Sec. 4 – The Reasons


The collapse of Yugoslavia, and Slovenia’s independence in 1991, have led to changes in the political system. New organisation of Slovene society with the socio-economic system based on private property have greatly influenced the country’s development and have also been reflected in the spatial policy and legislation. One of the key privatisation laws, which set the transition from socialism to capitalism, was the Housing Act adopted already in 1991. A direct consequence of the law is very high fragmentation of ownershipin multi-apartment buildings (90% of apartments are privately owned), large number of building managers within a neighbourhood, and still-unsolved disputes regarding ownership of public areas in neighbourhoods.

Today’s unfortunate state of affairs in neighbourhoods has not been caused by inadequate or outdated “Socialist” urban layouts and architectural concepts, or the social conditions there, but by incomplete executions of programmes envisaged in design projects and problematic, poorly-conceived way of privatising collective property immediately after Slovenia’s independence.

Neighbourhood BS 7 : RUSKI CAR

Spatial legislation and its implementation

The lack of legal and regulatory measures as well as the absence of their implementation plays an essential role in unawareness of the importance of a harmoniously arranged environment, low level of spatial culture, and consequently spatial chaos in Slovenia.

Legislation in the field of construction and spatial interventions is poorly regulated. In particular, the set of interventions in buildings belonging to the category of maintenance for which it is not necessary to obtain a building permit is problematic. Maintenance works include renovation and energy renovation of facades, glazing of balconies and loggias, window replacement, etc., which all have a significant effect on changing the visual appearance of the building and consequently its surroundings. Control of interventions in space, for which the acquisition of a building permit is not required, is not within the competence of the construction inspection. In the new Building Act (2017) and its subordinate legislation, the provisions remained unchanged, despite the constant warnings of the professional public about the devastating consequences of such regulation.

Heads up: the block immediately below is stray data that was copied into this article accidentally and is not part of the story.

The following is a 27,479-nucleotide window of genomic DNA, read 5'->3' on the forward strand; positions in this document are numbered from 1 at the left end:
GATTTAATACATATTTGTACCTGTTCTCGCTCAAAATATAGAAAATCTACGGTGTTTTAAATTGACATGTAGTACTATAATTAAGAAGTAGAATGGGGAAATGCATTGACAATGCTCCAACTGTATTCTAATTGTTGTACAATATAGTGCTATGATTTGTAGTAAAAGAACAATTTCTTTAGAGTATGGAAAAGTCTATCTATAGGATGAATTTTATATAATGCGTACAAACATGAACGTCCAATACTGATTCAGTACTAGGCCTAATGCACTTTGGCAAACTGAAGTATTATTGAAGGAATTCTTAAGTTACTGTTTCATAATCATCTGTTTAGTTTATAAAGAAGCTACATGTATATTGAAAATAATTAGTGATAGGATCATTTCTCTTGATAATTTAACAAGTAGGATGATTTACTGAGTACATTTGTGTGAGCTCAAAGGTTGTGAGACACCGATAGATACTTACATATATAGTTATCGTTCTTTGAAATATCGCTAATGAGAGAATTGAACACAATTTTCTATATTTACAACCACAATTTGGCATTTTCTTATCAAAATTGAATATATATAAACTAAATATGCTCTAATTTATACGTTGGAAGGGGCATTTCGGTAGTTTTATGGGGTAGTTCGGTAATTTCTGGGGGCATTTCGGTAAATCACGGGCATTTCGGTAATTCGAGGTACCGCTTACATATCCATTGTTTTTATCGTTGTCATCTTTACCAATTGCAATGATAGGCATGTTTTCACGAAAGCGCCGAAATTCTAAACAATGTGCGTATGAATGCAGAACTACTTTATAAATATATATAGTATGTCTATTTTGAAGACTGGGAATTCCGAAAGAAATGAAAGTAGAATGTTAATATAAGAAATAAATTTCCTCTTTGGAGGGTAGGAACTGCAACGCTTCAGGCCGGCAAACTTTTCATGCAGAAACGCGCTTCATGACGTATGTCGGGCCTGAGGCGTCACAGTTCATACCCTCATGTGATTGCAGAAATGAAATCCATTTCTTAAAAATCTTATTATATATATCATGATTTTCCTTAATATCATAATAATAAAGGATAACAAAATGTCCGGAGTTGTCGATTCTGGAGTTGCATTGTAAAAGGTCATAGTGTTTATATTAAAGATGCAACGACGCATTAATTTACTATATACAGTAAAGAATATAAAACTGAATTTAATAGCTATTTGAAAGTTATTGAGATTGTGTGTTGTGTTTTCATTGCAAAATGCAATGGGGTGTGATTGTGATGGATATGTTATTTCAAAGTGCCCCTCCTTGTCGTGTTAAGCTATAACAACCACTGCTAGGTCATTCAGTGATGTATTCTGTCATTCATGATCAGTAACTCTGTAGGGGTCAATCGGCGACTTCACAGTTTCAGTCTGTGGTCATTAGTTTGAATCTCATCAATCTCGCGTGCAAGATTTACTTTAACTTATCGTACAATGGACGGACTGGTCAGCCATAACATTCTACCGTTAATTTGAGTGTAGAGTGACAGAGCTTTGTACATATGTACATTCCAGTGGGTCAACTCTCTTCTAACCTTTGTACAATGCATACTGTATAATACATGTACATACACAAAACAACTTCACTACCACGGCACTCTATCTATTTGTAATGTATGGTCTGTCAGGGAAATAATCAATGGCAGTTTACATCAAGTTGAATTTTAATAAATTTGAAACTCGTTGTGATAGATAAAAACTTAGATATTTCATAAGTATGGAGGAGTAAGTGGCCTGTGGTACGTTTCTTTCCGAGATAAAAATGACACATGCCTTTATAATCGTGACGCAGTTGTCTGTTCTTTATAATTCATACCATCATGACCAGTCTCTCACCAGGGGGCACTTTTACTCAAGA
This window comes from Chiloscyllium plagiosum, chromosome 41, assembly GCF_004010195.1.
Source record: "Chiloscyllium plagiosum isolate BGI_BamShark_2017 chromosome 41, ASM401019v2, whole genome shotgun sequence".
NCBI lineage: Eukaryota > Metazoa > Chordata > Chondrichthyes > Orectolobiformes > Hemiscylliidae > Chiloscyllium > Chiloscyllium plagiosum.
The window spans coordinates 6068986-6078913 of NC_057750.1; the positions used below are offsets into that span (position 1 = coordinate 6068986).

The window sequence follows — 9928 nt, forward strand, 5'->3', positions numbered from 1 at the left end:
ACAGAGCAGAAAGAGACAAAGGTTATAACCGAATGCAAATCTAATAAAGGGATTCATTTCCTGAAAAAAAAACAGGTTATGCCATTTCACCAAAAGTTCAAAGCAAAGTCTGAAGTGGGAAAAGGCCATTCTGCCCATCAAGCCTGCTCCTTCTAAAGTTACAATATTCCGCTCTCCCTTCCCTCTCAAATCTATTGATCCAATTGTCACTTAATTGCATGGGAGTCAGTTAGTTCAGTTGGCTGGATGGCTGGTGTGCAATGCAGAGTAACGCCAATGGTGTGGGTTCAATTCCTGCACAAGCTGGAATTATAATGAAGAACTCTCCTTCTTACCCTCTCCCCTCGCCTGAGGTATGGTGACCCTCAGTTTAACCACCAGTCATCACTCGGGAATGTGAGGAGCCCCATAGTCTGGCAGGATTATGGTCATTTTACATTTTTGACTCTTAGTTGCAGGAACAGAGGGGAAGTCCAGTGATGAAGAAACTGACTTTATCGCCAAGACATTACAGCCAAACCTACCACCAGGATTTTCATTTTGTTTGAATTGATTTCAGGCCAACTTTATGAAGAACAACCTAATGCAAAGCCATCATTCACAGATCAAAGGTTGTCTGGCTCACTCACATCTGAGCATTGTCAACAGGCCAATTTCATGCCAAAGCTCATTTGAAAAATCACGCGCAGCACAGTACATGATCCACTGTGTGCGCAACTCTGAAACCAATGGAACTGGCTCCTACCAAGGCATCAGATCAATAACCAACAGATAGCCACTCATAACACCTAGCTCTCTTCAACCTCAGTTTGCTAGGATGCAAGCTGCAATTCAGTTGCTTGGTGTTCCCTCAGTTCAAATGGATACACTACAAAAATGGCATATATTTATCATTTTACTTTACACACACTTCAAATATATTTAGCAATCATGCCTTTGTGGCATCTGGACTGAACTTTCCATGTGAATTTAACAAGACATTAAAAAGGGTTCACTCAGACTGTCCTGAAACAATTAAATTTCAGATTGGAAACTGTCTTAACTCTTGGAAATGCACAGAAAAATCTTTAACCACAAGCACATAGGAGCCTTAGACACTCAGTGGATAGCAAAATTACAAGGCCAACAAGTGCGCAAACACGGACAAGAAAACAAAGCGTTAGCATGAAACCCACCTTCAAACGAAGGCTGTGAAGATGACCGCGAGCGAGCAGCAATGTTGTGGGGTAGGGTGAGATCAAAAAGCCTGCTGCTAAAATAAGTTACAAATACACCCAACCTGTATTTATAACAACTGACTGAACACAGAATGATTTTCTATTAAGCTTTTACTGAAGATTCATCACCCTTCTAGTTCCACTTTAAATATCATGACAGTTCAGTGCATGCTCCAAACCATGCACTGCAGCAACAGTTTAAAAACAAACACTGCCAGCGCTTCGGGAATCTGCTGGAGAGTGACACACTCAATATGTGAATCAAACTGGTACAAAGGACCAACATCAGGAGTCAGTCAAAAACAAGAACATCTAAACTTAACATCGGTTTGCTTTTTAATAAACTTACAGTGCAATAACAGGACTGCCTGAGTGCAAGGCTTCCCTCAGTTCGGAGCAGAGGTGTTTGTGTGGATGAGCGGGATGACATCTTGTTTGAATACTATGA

The Housing Act stipulates that the owner may perform maintenance work, changes and improvements on his individual property if this does not impair other parts of the building and does not change the appearance of the building. For violations of this provision, financial penalties are foreseen, but in reality, there is no control over the interventions, nor is anyone exercising sanctions. The new Ljubljana Municipal Spatial Plan defines the conditions for the maintenance of multi-ownership buildings (reconstruction of the facade only in the original colour, glazing of the balconies must base on a uniform solution for the whole building, window change is permissible only consistent with the determination from the building permit, etc. ) There is no control over the fulfilement of these provisions, and there won’t be any until the establishment of the City Inspection Service. These provisions are generally taken into account only when a municipality is involved in the renovation of the building with financial subsidies.

To summarise, the vague and uncoordinated legislation and, especially, disrespect of laws, absence of control over interventions, together with the lack of sanctions for violations, impart a sense of legality to such acts within the Slovene society.

All this has largelly contributed to today’s miserable image of multi-apartment buildings or neighbourhoods. Individual homeowners pursue their interests and fulfill their wishes and needs, but forget that any intervention on the building envelope is also reflected in the shared space. Improper treatments on the facades result in degraded buildings, and degraded buildings reduce the quality of our shared space.